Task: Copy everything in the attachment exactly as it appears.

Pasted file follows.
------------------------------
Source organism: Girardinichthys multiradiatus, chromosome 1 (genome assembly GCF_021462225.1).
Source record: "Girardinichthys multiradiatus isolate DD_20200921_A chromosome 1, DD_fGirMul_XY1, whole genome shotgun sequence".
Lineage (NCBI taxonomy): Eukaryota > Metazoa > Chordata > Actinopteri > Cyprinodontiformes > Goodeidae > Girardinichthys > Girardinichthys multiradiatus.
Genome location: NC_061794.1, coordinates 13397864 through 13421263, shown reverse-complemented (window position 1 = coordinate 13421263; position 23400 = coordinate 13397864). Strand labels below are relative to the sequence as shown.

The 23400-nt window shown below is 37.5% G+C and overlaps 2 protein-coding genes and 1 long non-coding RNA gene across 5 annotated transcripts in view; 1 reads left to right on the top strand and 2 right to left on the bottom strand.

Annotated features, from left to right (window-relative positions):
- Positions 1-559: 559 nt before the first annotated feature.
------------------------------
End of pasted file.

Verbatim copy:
Source organism: Girardinichthys multiradiatus, chromosome 1 (genome assembly GCF_021462225.1).
Source record: "Girardinichthys multiradiatus isolate DD_20200921_A chromosome 1, DD_fGirMul_XY1, whole genome shotgun sequence".
Lineage (NCBI taxonomy): Eukaryota > Metazoa > Chordata > Actinopteri > Cyprinodontiformes > Goodeidae > Girardinichthys > Girardinichthys multiradiatus.
Genome location: NC_061794.1, coordinates 13397864 through 13421263, shown reverse-complemented (window position 1 = coordinate 13421263; position 23400 = coordinate 13397864). Strand labels below are relative to the sequence as shown.

The 23400-nt window shown below is 37.5% G+C and overlaps 2 protein-coding genes and 1 long non-coding RNA gene across 5 annotated transcripts in view; 1 reads left to right on the top strand and 2 right to left on the bottom strand.

Annotated features, from left to right (window-relative positions):
- Positions 1-559: 559 nt before the first annotated feature.